Walking Our Faith: Someone you know is struggling and needs help
Walking Our Faith
If you have lived with mental illness, such as depression, it can feel isolating. When I’m depressed, I don’t want to leave my house, and I don’t want to talk to anyone about how I’m feeling, including my family.
If you’re the family member of someone living with mental illness, this isolation can make you feel helpless to reach a loved one you know needs help.
Which is why I reached out to do a Q&A with my friend Sharon Heck, who is a facilitator of Summit County’s National Alliance on Mental Illness Family Support Group. Sharon is also a parishioner at Our Lady of Peace Catholic Church in Silverthorne and often leads the Evening Prayer Zoom group I belong to for our Summit County parish.
What is the National Alliance on Mental Illness and how did you become involved with this group?
I first became aware of this group when I had custody of my grandson, and he was having issues at school, partially due to a diagnosis of Asperger’s Syndrome, now just considered to be on the autism spectrum. A group of people were forming a NAMI chapter here in Summit County and were offering the course NAMI Basics, which is for parents of children with behavioral issues. I learned a lot from the course and met new friends with similar issues. The participants of that class formed the nucleus of our Family Support Group, and we continue to meet on a regular basis, currently twice a month.
Why have you continued to be part of the National Alliance on Mental Illness?
As I learned more about Asperger’s/autism, I suspected that both my son and my husband were also on the spectrum. My husband is diagnosed with depression, and my son deals with both depression and anxiety, plus he was recently diagnosed as being on the spectrum. Since originally participating in the Family Support Group, I have become a facilitator for the group. This is an opportunity for me to share my experiences and help other family members who are looking for support. I and other members of the support group have a wide variety of lived experiences, so we know how to empathize with others’ situations. The support group is a safe place to share what is going on with your loved ones without worrying about judgment.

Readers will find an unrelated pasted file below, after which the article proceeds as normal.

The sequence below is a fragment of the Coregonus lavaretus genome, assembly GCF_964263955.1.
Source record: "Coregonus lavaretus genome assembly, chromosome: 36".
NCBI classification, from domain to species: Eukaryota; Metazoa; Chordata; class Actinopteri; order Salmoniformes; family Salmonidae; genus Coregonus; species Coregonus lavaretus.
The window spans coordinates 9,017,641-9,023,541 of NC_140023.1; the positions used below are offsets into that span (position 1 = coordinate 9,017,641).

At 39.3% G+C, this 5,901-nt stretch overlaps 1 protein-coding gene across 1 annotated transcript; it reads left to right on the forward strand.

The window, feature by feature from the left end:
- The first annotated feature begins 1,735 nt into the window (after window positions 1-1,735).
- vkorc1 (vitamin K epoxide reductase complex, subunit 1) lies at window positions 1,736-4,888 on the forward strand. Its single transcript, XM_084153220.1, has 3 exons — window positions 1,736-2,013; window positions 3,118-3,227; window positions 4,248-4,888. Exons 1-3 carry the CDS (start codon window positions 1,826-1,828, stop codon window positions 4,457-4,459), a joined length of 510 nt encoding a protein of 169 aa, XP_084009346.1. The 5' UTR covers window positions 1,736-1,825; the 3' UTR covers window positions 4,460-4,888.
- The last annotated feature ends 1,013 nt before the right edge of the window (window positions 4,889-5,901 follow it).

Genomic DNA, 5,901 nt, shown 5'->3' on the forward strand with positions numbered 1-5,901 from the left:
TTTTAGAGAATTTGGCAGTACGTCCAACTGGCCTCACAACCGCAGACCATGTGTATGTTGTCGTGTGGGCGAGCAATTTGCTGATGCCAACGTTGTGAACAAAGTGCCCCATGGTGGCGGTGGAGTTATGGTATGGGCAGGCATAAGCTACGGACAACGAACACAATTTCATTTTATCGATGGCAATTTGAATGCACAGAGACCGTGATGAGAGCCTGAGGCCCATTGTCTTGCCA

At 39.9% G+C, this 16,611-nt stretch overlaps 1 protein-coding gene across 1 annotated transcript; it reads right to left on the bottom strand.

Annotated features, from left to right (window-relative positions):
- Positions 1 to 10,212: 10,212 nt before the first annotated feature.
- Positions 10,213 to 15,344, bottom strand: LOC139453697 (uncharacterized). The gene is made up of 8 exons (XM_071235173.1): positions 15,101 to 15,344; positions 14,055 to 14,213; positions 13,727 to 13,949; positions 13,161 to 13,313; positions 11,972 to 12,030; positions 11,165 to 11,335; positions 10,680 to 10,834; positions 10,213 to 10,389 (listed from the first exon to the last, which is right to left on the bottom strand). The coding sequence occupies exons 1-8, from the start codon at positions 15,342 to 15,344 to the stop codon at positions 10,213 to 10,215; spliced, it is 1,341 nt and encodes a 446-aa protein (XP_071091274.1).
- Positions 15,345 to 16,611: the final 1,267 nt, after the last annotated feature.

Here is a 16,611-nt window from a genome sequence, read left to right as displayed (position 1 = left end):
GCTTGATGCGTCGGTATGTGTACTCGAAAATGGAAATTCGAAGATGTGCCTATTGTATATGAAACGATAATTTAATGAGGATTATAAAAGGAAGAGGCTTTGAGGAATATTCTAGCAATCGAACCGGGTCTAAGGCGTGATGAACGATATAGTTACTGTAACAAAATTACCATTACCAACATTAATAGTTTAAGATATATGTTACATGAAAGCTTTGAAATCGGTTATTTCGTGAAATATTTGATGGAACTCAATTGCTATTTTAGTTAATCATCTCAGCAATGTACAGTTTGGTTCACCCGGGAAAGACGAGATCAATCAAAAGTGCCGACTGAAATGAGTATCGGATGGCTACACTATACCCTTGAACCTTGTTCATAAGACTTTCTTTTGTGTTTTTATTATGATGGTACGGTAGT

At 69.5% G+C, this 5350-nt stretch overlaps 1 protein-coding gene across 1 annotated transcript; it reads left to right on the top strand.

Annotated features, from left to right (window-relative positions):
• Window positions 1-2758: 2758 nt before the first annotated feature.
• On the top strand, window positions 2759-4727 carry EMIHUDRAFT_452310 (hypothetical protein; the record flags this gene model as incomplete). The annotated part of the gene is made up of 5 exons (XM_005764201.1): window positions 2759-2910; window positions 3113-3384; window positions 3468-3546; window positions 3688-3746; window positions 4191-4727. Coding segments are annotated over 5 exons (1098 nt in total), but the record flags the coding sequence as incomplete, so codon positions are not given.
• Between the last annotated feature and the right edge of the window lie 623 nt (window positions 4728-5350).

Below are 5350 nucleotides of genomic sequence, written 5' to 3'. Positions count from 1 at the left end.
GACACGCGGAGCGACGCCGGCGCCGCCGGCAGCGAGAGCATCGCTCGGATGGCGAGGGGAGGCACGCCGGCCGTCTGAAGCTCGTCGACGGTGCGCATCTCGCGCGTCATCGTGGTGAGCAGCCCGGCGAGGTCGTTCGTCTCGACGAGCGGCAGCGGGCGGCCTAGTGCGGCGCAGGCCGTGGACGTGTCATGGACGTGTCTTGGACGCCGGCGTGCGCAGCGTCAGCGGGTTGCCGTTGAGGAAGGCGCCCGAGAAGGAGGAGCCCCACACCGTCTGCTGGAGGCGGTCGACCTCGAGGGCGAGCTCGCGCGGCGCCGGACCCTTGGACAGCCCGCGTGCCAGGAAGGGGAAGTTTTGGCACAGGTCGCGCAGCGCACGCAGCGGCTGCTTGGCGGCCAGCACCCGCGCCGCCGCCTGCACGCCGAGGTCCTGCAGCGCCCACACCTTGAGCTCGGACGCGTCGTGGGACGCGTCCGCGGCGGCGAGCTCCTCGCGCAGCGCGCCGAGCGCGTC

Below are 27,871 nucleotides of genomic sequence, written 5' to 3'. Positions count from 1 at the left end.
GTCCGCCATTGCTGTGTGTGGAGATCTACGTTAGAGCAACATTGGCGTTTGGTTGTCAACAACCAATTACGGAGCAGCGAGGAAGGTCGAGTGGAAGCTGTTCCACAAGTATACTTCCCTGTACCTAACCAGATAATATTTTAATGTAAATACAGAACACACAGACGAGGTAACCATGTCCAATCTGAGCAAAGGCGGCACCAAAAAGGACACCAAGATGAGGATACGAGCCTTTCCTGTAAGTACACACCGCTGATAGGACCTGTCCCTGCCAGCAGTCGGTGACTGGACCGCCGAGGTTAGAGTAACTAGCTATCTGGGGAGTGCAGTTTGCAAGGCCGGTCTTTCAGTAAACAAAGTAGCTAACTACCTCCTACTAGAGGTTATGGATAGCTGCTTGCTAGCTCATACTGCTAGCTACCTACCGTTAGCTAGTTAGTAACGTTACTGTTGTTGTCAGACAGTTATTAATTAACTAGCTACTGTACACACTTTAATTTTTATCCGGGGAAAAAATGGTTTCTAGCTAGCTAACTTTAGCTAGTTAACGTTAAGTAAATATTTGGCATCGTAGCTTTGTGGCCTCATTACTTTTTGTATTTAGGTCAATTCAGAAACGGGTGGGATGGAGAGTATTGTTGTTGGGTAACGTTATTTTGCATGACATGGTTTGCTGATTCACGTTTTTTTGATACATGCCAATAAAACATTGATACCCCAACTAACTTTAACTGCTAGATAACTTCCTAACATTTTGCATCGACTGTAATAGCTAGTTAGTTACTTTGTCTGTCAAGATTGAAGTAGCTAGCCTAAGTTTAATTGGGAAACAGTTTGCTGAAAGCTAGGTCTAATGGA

How has your walk of faith been challenged by your daughter’s suicide? Did you ever feel angry with God or feel that God was distant from your pain?
I would say the opposite is true. It is through my faith that I was able to deal with her suicide. The fact that I was raising her son and had to be strong for him also helped. I know that I cried through Mass many times in the immediate aftermath of her suicide. Mass became my safe place, where it was acceptable to let down and experience my grief. It’s been more than eight years since we lost her, and in looking back, I can actually see many blessings that came out of the loss. You don’t see it right away, but I truly believe that God can take everything, no matter how bad, and turn it into a good.
What advice would you offer to parents who have children who are experiencing depression or mental health issues right now?
First, talk to them! Let them know that’s it’s OK to be feeling whatever they are feeling. If these feelings persist, reach out and find a therapist or counselor who they can talk to. You might need to talk to a therapist yourself, and they can help you figuring out what you are feeling as well as strategies for helping your child. For some people, medication is absolutely the right answer but not for all. Mental health professionals here in the county might have limited availability but keep trying. If the first therapist isn’t a good fit, it’s fine to try someone else. Reach out to the Family & Intercultural Resource Center and Building Hope Summit County; they know of the resources available. Building Hope has scholarships available for a few visits to a therapist.
Check out our website, NAMIHighCountryCo.org, where you can find resources and ways to get involved, including information on our Family Support Group to which you are always welcome. We meet the second and fourth Tuesday evenings of each month. Send an email to email@example.com to be put on our mailing list.
24-hour crisis help:
• For life-threatening emergencies, call 911
• Colorado Crisis Services: call 844-493-8255 or text “talk” to 38255
• Building Hope Summit County: BuildingHopeSummit.org
• Building Hope Summit County peer support line: 970-485-6271, Option 2
• Colorado Crisis Services: ColoradoCrisisServices.org
• Family & Intercultural Resource Center: 970-262-3888 or SummitFIRC.org/health-wellness
• Mind Springs Health: 970-668-3478 or MindSpringsHealth.org
• National Alliance on Mental Illness: NAMIHighCountryCo.org
• Safe2Tell: 877-542-7233, Safe2Tell.org or the Safe2Tell app
• Summit Community Care Clinic: 970-668-4040 or SummitClinic.org/index.php/care-services/behavioral
• Summit County Sheriff’s SMART program: Office personnel are available at 970-423-8922 every day from 8 a.m. to midnight.
Suzanne Elizabeth Anderson’s column “Walking Our Faith” publishes Saturdays in the Summit Daily News. Anderson is the author of 10 novels and nonfiction books on faith. She has lived in Breckenridge since 2016. Contact her at firstname.lastname@example.org.
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